A similar test being conducted by ESA (European Space Agency) is attempting to gather data on LIDAR imaging. ATV-5 Georges Lematre is in orbit at the time of writing and carries the LIRIS (Laser InfraRed Imaging Sensors) depicted in Figure 2.1. While only a passenger payload at the current time, the aim is to gather test data to demonstrate that a LIDAR can be used as a rendezvous sensor for a non-cooperative target. This is equivalent to the aim for this project, but on a larger scale. Whilst little information other than press releases are currently available, the mission illustrates the importance of this subject is recognised by different space agencies, and some of the uses for the capability.

Figure 2.2: Primesense Family

Figure 2.2: Primesense Family.

Following on from the release of the Kinect, Primesense started to release it’s own family of products base on the same technology starting with the Carmine. In addition, they started to licence their technology to other companies such as ASUS with the Asus Xition. The family is depicted in Figure 2.2. As they have nearly identical chipsets, all are very similar in capability.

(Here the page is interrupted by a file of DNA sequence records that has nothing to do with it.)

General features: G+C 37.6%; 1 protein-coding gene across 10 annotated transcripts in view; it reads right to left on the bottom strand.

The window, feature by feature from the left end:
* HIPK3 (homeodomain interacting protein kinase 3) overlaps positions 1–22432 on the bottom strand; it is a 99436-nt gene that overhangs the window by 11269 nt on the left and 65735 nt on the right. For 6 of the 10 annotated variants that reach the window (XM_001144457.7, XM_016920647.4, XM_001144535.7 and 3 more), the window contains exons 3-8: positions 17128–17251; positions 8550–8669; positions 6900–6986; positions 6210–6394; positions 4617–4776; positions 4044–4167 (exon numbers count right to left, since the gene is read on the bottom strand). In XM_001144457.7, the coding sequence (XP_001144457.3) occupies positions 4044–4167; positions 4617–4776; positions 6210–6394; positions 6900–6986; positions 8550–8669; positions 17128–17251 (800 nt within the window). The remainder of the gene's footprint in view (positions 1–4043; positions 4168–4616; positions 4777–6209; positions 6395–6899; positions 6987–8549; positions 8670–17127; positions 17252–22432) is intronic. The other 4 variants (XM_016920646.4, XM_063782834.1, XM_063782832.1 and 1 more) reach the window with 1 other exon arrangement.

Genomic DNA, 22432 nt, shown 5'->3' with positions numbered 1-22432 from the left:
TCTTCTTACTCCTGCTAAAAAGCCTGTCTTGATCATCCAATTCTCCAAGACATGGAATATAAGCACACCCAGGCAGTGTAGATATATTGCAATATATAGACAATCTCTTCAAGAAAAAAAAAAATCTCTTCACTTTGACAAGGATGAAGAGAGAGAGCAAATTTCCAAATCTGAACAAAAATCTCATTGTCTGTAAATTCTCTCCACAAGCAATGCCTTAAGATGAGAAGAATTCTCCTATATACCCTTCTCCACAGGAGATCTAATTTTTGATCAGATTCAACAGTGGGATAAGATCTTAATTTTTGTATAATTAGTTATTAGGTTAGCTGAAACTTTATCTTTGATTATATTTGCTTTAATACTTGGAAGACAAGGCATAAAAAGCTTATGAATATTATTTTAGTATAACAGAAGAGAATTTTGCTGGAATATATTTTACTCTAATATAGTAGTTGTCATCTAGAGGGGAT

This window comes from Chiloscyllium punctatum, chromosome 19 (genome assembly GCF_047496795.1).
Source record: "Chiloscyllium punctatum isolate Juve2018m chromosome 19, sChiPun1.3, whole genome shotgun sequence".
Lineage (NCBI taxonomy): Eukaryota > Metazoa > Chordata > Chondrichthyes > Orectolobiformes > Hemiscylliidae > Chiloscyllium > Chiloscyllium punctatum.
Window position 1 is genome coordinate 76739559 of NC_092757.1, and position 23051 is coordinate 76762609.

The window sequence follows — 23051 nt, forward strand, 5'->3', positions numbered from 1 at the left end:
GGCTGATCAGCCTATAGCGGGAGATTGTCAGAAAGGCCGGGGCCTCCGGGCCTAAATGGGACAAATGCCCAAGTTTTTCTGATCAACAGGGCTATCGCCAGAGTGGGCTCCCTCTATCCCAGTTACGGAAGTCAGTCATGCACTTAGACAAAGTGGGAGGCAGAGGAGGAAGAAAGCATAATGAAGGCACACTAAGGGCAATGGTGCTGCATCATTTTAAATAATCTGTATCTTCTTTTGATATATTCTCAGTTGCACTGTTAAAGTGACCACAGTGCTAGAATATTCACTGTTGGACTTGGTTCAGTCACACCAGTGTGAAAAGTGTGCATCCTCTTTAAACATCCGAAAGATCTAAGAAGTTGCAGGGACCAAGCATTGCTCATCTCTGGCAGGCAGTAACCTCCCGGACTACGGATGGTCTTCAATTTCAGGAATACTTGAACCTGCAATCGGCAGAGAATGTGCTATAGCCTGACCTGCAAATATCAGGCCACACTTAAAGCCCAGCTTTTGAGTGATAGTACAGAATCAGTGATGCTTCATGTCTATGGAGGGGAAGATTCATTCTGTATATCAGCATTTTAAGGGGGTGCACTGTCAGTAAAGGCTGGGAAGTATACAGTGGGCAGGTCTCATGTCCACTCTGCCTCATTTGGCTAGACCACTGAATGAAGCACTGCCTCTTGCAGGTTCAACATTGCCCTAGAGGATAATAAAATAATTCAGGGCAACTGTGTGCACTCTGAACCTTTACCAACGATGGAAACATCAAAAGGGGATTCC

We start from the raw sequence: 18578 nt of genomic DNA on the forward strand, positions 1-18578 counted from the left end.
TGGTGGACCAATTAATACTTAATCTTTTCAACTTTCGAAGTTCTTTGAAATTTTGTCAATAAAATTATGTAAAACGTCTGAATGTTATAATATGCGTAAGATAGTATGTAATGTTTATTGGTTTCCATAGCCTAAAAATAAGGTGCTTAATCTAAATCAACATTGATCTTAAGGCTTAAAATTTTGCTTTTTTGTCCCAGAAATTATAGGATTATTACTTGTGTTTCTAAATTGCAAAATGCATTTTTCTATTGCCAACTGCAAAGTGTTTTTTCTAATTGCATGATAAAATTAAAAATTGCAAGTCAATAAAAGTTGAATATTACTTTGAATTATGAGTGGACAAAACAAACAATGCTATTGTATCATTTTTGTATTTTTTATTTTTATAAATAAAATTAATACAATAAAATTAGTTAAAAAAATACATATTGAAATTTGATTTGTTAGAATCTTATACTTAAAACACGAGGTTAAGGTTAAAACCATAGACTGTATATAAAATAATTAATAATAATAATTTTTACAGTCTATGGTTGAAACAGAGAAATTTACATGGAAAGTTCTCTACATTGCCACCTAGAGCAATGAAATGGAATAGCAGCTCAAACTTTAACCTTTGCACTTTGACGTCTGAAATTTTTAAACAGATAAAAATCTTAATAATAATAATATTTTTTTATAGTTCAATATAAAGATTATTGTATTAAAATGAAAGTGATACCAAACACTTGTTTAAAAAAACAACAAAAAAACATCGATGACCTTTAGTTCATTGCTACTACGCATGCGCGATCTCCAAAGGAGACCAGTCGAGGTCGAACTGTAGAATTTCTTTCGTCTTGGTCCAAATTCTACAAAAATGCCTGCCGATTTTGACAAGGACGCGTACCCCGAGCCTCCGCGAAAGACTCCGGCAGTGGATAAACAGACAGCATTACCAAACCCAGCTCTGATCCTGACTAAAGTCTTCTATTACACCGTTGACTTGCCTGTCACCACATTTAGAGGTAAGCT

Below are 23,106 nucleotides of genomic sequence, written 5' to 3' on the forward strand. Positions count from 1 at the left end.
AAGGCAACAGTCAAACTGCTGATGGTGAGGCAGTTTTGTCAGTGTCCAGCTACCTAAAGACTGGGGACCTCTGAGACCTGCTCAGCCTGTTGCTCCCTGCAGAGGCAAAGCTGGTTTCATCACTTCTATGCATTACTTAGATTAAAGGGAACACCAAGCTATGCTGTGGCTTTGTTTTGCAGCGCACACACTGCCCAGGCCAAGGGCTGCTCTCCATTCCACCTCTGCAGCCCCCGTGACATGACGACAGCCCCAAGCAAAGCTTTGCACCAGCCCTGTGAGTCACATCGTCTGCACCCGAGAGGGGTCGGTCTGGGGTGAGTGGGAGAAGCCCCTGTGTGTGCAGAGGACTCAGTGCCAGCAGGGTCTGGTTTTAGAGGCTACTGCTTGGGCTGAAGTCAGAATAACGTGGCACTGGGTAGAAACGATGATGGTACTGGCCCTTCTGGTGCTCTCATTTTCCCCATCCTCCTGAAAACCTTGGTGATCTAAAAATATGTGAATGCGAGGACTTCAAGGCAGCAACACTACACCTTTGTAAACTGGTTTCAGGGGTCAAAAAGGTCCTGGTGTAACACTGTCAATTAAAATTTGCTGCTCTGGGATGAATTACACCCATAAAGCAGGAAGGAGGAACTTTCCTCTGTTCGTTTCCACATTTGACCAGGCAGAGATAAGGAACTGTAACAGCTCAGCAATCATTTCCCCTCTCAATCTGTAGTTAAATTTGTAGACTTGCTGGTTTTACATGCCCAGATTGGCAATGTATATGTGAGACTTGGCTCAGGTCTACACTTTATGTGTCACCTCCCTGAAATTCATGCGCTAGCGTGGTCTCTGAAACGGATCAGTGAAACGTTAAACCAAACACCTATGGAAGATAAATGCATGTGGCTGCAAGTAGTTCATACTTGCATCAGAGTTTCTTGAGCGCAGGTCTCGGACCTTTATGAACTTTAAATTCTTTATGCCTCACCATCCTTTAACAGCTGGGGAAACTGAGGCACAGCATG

Figure 2.3: Softkinetic Family

Figure 2.3: Softkinetic Family.

It is able to detect objects as close as 15cm. Initially the new Softkinetic DM536 was considered as it was the smallest. However the module is not currently on sale. After contacting the company it was found that DM536 was identical to the DS325 (except for the casing) and so the DS325 could be disassembled to achieve the same objective with a waiver obtained from Softkinetic. In terms of interface drivers, Softkinetic have released drivers for both Windows and Linux. Currently no Linux ARM version has been released meaning that a driver for the Raspberry Pi would have to be developed. The softkientic family is depicted in Figure 2.3.